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HDV | "Risks of Haringey's #HDV" by Professor Michael Edwards

I TYPE this blog-post at the same time that Professor Michael Edwards is giving evidence to the Scrutiny Panel on Housing and Regeneration.

In practice, the attention of this panel is directed to the (high-risk) Haringey Development Vehicle.

Prof. Edwards has provided the following link to his blog-post:

Risks of Haringey’s #HDV

Copied and pasted here:

5 April 2017 I am one of those invited to give evidence at a Scrutiny Committee meeting today, looking into the Council cabinet’s proposals to set up a Haringey Development Vehicle #HDV.  

notes from Prof Michael Edwards, UCL Bartlett School of Planning, m.edwards@ucl.ac.uk

My comments are mainly about [some of] the risks and uncertainties which the Council confronts. In this I’m drawing on experience since my first professional job working on the economics of Milton Keynes, through a career of consultancy, research and teaching on the economics of planning and property development. In particular I set up and ran for 15 years a Masters programme on property development and planning, initially with a European scope but now more broadly international. I have also learned a lot from being involved in the King’s Cross development of the last 25 years, and the GLA London Plan process from 2000 onwards. I’m a member of the Highbury expert Group on Housing Supply.

But first I want to make a comment as a resident. I have lived in Seven Sisters Ward for 14 years. I am a regular reader of the Council’s glossy magazine which comes through my letter box and I also get periodic emails from the Council. I have read draft Town and Country Planning documents as they appear and have made representations on some of them. But I have never been consulted on the HDV proposal and I think it’s impossible that I would have missed an announcement about it, given my professional interest.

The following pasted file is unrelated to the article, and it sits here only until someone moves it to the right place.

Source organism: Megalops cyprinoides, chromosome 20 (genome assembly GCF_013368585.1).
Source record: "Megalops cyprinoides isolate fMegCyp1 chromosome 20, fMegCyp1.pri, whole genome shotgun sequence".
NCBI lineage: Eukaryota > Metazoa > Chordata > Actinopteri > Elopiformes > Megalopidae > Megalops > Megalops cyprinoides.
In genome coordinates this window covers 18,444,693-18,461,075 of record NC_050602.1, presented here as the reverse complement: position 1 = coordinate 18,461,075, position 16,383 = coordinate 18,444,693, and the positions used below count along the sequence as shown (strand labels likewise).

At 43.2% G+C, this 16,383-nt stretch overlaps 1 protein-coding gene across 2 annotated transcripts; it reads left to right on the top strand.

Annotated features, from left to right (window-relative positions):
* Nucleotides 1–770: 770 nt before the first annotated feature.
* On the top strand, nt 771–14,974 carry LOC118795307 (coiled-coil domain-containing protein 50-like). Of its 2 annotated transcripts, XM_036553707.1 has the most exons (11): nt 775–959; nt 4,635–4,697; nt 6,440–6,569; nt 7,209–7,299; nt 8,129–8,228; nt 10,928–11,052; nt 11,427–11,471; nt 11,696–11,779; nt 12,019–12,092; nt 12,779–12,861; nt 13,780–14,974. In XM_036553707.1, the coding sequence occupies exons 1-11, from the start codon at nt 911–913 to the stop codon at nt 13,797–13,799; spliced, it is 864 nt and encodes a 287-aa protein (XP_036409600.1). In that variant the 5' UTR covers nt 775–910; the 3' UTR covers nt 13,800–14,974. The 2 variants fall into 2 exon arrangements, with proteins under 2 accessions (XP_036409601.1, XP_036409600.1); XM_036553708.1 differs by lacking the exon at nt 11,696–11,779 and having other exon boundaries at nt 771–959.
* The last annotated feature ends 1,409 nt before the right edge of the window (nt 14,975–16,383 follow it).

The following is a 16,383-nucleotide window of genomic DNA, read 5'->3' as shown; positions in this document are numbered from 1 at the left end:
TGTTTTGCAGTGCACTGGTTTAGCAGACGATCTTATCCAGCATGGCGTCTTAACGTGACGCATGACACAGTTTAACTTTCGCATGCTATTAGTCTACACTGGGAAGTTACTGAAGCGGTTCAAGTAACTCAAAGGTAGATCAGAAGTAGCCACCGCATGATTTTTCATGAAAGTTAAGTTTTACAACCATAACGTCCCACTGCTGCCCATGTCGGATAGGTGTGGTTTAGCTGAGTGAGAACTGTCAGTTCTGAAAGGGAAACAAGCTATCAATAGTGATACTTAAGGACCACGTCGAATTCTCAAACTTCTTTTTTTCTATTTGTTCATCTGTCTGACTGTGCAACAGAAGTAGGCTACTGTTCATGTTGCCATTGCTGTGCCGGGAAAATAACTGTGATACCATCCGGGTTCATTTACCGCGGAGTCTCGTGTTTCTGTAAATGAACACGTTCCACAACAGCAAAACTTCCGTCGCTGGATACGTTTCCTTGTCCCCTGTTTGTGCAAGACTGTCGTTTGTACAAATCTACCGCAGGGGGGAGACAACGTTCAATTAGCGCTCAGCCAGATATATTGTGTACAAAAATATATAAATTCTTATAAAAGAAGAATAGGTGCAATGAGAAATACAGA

Risks

The Council’s Business Case of 2015 was prepared before the EU referendum and before the numerous changes in housing and planning law which were enacted in the Housing and Planning Act 2016 and trailed in the White Paper recently released. As a result of these changes in the economic and political environment the Council’s decisions have to be tested against a much wider range of possible circumstances than must have seemed likely in 2015.

The economy of the UK is very weak, with low investment; what little growth we have being driven by expanding household debt and no clear prospect that we’ll be able to take advantage of a devalued pound to increase our exports. Many of our export sectors in finance, insurance and related professional services are directly threatened by brexit while others – like the university sector, a huge earner of foreign exchange, are threatened by visa restrictions. We share with Greece the decline in real incomes in the last decade.